Westside Scout Hyper Review
Westside Scout Hyper Review
The Westside Scout Hyper is a solid piece of equipment that takes the reverse hyper and makes it portable.
- Solid padding that feels good even under heavy load.
- Larger rubberized feet keep the product from slipping.
- The swingarm glides flawlessly.
- Decently priced for the product class.
- Easy to mount and dismount.
- A great included strap that feels very comfortable.
- Poor powder coat.
- Loadable sleeves could be slightly longer.
- One bolt will rub against your weight plates and cause damage.
- Can be tricky to fold and unfold.
The Westside Scout Hyper is a portable version of the Reverse Hyper machine, an innovative product from the mind of powerlifting legend Louie Simmons. This time around, Simmons teamed up with Rogue Fitness to create a lightweight, mobile version of the Reverse Hyper. The final solution is a useful product with some obvious drawbacks.
Let’s take a deep dive into the Westside Scout Hyper to see what makes it so special.
Westside Scout Hyper Packaging
The Westside Scout Hyper ships in a single box that weighs 86 pounds. The cardboard is thick and fully taped around all of its edges to avoid any accidental opening. The box is also tied down by two straps, as pictured.
My box arrived in surprisingly good shape and was delivered via UPS. Considering that this product is made in China and shipped to the United States, I was thoroughly impressed with the quality of the delivered shipping box.
Once opened, each component within the box is surrounded by thick styrofoam that should ensure no accidental rubbing or chipping during shipping.
Westside Scout Hyper Installation
The main part of the unit, including the padding, handles, and swingarm is shipped already put together, to finish the process I only needed to attach the legs and the Rogue-provided strap. The entire process for a solo installation took about 15 minutes, which included my unpackaging time.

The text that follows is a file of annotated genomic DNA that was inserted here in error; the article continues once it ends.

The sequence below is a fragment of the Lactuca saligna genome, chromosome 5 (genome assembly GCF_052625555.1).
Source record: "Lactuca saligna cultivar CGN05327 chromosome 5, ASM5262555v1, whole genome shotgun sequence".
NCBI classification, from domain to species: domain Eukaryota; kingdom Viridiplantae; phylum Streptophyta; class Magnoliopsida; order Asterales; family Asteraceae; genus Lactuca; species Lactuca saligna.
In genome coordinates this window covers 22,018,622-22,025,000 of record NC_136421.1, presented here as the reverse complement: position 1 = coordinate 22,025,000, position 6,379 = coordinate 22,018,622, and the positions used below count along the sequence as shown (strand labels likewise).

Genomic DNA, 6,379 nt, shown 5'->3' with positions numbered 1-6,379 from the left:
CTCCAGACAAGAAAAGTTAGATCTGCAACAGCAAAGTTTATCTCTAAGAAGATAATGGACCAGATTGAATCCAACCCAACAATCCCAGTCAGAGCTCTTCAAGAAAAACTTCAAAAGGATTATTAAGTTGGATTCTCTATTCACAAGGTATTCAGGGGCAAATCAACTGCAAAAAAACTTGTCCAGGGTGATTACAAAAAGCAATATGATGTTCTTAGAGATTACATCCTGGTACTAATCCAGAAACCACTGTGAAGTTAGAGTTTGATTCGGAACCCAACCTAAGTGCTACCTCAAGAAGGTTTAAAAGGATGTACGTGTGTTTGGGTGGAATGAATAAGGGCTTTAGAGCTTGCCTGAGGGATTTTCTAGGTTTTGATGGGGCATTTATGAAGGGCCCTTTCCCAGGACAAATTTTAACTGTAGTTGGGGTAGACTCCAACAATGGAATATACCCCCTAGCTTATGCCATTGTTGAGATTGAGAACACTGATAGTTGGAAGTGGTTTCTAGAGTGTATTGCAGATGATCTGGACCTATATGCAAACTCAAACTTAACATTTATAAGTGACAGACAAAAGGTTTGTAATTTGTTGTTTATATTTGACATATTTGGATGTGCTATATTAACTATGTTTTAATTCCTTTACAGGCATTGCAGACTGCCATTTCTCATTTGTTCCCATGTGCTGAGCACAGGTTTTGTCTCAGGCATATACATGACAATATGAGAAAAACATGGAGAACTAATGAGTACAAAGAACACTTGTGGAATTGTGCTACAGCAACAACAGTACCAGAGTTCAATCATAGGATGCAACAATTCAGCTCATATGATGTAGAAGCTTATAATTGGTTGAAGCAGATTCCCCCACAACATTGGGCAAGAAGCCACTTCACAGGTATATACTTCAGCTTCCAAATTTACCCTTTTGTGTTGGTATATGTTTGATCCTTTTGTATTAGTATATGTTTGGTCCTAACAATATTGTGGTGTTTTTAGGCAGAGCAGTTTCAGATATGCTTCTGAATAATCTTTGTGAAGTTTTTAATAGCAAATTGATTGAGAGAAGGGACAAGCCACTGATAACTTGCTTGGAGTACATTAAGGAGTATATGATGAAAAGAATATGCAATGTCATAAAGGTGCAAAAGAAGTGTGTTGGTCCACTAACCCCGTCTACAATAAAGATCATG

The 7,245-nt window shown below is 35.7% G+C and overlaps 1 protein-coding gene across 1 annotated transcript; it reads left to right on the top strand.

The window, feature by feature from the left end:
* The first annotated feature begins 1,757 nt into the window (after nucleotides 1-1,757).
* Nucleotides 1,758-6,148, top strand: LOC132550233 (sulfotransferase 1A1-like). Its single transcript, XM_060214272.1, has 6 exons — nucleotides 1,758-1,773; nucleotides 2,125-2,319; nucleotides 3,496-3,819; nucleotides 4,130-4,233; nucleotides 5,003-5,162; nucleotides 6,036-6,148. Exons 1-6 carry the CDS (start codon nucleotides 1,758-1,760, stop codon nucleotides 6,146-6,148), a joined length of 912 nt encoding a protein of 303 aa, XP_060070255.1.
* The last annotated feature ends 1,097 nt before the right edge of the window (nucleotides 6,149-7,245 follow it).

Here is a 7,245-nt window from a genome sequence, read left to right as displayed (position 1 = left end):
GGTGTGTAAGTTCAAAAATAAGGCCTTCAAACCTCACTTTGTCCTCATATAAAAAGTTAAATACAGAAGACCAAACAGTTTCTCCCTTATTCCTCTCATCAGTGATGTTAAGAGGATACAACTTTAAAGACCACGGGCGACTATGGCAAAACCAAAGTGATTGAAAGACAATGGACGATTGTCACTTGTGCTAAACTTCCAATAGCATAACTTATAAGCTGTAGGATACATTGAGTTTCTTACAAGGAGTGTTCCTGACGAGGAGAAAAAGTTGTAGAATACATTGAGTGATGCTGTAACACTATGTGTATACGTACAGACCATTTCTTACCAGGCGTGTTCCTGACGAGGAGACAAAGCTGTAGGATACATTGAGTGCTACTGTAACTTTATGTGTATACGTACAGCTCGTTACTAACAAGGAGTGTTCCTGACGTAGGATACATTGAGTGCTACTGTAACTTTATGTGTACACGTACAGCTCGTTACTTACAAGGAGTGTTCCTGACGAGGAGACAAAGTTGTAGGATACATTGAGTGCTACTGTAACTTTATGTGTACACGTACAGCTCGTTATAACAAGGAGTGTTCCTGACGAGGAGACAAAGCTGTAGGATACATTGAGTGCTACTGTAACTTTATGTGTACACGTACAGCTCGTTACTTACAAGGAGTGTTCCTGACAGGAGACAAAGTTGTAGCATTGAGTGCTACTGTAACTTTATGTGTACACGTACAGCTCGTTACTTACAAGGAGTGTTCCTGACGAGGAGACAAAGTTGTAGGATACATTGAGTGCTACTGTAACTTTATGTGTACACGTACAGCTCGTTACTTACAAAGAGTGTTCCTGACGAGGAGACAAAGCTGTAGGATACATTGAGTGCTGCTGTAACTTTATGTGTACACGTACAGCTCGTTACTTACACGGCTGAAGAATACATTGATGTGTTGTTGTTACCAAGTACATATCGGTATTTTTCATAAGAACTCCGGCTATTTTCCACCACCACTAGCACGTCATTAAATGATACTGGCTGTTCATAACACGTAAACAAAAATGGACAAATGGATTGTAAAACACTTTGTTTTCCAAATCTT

I did have an issue when performing the installation. There are several stickers on the left and right side legs that feature “L” and “R” stickers for left and right side installation.
When peeling off the stickers, a portion of the powder coat ripped off from the left side of the unit. Upon investigation, I noticed that the nuts on that part of the unit warped the powder coat. I had closely followed Rogue’s instructions which called for not overtightening the bolts, yet one section still fell victim to some damage.
Rogue could easily improve upon this issue by using better bolts or installing a threaded section to attach the legs. Obviously, with a product that will leave the user swinging up to 300 pounds, it needs to be tightened down sufficiently.
There’s a fine line with this product between sufficient tightening and causing bubbling from what I would describe at best a sub-par powder coat job. In fact, this overseas-manufactured product doesn’t come close to matching the powder coat found on many second and third-tier manufactured gym products.
Besides the obvious powder coat issue, I do recommend installing all of the bolts before any level of tightening is performed. If you tighten the two side bolts before adding the third stabilizing bolt, you won’t achieve a proper fit and will be forced to loosen the first several bolts. This is common among most pieces of gym equipment.
Overall, it’s a flawed but easy installation process.
Westside Scout Hyper Build
When I started my Westside Scout Hyper review I was worried that the overall build would match the powder coat issue. While there is definitely some room for improvement, I’ve been satisfied with the general overall quality of the product from a pure usage standpoint.
First, the actual legs on the Scout Hyper are solid and I have absolutely no fear of the product buckling, even when pushing the maximum weight allowances of 300 pounds for the user and 176 pounds on the swing arm attachment.
One issue you’ll likely notice at heavier weights is that the front feet slightly pick up off the ground. I was prepared for this to occur after reading several other reviews but it still caught me off guard during my first 10 to 15 sets. Rest assured, a lot of Westside Scout Hyper units have shipped and I’ve yet to read about any accidents caused by this slight shifting.
It does help that the Scout Hyper includes large rubberized feet that keep it from shifting back and forth. Even on my polyaspartic floor, which isn’t at all grippy the unit stays in place.
To keep the collapsible legs in place, Westside Barbell chose to include two pop-pins, one on each side. The pop-pins feel very solid and screw into large threaded metal anchor points. The pins were definitely built to ensure they remain in place while keeping you safe.